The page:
misunderstanding in the public, where people think I am this guy doing
videogame-based movies and they’re all the same. But this is bullshit
because in videogames you have all genres. You can do an adventure
movie, a horror movie, fantasy, sci-fi. So you have the same
flexibilities as any other movie. So I always look out to make sure
that I do different movies and genres.
What was it about your leading lady, Kristanna Loken, that most
attracted you — the fact that she has action experience but is
UB: We had a list of three women that we thought would be good for BloodRayne.
It took a while because Kristanna lives partially in South Africa, so
we went first to another actress, but she passed on it, which was good.
And then Kristanna came back and called me on my cell phone in the
middle of the night in Romania, where (I was scouting), and said she
really wanted to do it. And I had loved her in Terminator 3. BloodRayne is tall, strong and a real heroine, an Amazon fighter. And she’s perfect.
UB: Look, you never go easy over it, and I think there are
reviews that are fair and good, coming up with the positive and
negative things about that release. (pause) And there are also reviews
out there where they go on the message boards and they see what kind of
videogame geeks, how much they hate me or whatever. They’re getting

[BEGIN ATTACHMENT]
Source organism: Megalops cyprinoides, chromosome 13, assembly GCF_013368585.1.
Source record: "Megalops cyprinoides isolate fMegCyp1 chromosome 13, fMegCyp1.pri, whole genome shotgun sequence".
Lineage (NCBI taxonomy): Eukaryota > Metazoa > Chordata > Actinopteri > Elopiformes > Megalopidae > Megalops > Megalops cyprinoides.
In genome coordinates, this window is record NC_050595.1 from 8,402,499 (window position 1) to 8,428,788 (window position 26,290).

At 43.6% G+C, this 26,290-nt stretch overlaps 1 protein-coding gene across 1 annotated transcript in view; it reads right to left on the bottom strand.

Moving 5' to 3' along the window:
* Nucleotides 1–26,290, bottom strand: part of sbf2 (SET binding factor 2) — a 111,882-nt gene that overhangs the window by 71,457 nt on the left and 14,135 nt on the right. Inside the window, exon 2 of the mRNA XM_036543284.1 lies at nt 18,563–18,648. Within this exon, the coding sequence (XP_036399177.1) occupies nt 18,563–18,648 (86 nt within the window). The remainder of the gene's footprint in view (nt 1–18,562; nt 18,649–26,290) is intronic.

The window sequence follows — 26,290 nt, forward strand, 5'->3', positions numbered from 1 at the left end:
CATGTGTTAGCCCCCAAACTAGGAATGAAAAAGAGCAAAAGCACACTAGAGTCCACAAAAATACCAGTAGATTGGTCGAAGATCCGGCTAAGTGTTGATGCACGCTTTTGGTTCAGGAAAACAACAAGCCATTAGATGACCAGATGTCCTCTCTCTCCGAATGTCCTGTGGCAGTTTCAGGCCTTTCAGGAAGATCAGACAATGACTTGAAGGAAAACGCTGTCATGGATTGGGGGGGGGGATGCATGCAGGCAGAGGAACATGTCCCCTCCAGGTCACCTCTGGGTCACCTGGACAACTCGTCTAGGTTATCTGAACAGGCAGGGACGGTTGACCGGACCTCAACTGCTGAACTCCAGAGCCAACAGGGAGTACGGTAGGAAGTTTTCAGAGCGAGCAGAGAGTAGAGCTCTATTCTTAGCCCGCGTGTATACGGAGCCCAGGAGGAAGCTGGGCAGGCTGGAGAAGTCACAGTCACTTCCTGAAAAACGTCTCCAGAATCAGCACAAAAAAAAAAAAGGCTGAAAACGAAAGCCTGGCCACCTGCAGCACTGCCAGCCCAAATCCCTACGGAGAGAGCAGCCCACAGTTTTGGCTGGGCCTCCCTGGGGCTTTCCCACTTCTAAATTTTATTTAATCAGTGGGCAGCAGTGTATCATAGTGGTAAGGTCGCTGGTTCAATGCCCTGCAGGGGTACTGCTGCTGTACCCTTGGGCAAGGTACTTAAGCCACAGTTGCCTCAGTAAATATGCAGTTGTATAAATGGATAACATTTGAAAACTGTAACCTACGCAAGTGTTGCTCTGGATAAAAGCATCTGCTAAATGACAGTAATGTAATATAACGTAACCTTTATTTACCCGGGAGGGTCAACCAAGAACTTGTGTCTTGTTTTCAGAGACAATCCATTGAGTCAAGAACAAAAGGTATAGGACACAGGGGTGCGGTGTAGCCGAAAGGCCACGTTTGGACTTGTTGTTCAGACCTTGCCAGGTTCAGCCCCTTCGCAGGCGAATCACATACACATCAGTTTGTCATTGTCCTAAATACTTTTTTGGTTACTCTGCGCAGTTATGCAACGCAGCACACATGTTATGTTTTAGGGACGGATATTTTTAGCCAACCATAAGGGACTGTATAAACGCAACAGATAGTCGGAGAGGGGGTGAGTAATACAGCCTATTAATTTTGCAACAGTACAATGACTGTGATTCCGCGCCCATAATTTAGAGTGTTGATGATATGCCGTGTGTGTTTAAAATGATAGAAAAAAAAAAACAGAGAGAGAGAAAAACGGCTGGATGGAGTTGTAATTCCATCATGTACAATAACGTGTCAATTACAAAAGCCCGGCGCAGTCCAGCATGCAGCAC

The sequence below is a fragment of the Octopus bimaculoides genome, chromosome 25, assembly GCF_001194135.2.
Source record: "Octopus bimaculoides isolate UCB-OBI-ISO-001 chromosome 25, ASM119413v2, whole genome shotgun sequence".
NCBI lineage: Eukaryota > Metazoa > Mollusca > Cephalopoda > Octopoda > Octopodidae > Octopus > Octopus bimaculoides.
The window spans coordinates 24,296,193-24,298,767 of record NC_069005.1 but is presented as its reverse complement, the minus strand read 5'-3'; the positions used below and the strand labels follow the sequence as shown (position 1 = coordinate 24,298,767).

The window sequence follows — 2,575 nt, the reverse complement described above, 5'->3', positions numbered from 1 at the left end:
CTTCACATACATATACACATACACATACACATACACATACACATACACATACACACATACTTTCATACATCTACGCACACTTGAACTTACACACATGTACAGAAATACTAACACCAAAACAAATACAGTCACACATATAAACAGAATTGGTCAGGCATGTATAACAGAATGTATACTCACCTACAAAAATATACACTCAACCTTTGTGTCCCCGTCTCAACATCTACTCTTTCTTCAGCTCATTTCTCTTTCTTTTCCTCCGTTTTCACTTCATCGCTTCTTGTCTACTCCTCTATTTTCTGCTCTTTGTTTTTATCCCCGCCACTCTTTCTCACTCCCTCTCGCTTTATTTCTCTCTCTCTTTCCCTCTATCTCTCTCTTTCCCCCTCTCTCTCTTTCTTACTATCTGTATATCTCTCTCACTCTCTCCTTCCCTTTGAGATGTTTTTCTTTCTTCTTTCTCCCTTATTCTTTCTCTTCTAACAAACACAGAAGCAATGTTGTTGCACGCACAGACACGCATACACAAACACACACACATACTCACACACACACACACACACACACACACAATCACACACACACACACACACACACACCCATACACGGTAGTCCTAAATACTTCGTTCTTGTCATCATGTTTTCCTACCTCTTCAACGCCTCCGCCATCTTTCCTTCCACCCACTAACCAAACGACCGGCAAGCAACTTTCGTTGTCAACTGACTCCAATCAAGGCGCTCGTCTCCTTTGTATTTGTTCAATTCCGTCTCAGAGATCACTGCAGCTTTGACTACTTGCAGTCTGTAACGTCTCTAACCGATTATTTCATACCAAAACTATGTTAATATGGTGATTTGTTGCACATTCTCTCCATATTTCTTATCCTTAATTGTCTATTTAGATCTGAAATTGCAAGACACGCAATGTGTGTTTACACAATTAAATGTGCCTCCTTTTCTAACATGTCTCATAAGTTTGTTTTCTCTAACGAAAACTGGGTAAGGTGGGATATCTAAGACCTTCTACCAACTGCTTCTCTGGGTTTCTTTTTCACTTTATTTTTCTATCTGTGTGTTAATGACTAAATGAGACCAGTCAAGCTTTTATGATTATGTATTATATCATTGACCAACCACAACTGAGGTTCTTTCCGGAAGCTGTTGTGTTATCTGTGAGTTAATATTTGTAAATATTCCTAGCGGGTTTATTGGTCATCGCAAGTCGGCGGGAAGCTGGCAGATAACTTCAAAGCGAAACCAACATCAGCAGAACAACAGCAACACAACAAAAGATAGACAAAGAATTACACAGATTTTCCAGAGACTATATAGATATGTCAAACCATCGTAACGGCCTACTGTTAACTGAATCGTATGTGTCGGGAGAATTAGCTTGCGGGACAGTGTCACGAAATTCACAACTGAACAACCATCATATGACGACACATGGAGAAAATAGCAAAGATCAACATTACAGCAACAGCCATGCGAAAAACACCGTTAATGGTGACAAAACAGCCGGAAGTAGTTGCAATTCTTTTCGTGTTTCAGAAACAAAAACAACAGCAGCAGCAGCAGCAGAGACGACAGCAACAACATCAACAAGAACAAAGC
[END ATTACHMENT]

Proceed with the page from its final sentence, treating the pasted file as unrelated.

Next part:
influenced not by critics, but more (by) people hanging out on the
Internet. Then they write negative reviews about it because they read
so much negative stuff there. And I also think that from time to time
there are reviews that are unreasonable and unfair, and this is
something I cannot do anything about. But my wish for the future is
basically that more people see the movies before they write something
and before they judge the movies. And then they should compare it to
similar movies and write something based on their real impressions.
This would be my wish list for the future.
Of course these are genre movies and not everybody likes that, so you cannot expect with House of the Dead to get a great review in the Washington Post.
But these are $20 million movies, and the people working on my movies
are all A-list crew people, A-list CGI people. My camera guy, Mathias
Neumann, won all kind of awards; he got, last year in New York City,
the (award for) Best DP in commercial advertising worldwide, so these
people are professionals. And the (effects) people on Dungeon Siege right now are the same people that did Mission: Impossible III and Superman.
So if then people write, “Uwe Boll’s movies are trash,” or, “He is like
Ed Wood,” then this is bullshit. You can write that you don’t like the
story, or you think it’s poor direction or poor acting or whatever, all
this kind of stuff, no problem, but to write that the movies are
completely garbage or are made like hobby movies or amateur movies has
nothing to do with those movies. Alone in the Dark, House of the Dead and BloodRayne are technical, state-of-the-art — they are more expensive and better technically than White Noise
and these kind of other movies. This is the reality. They’re looking
better, our score is always played with a symphony or orchestra of 120
people, made by people (who’ve worked) with Hans Zimmer. And (critics)
writing this bullshit means also that this crew is unprofessional, and
this has nothing to do the reality. I don’t care if the people on the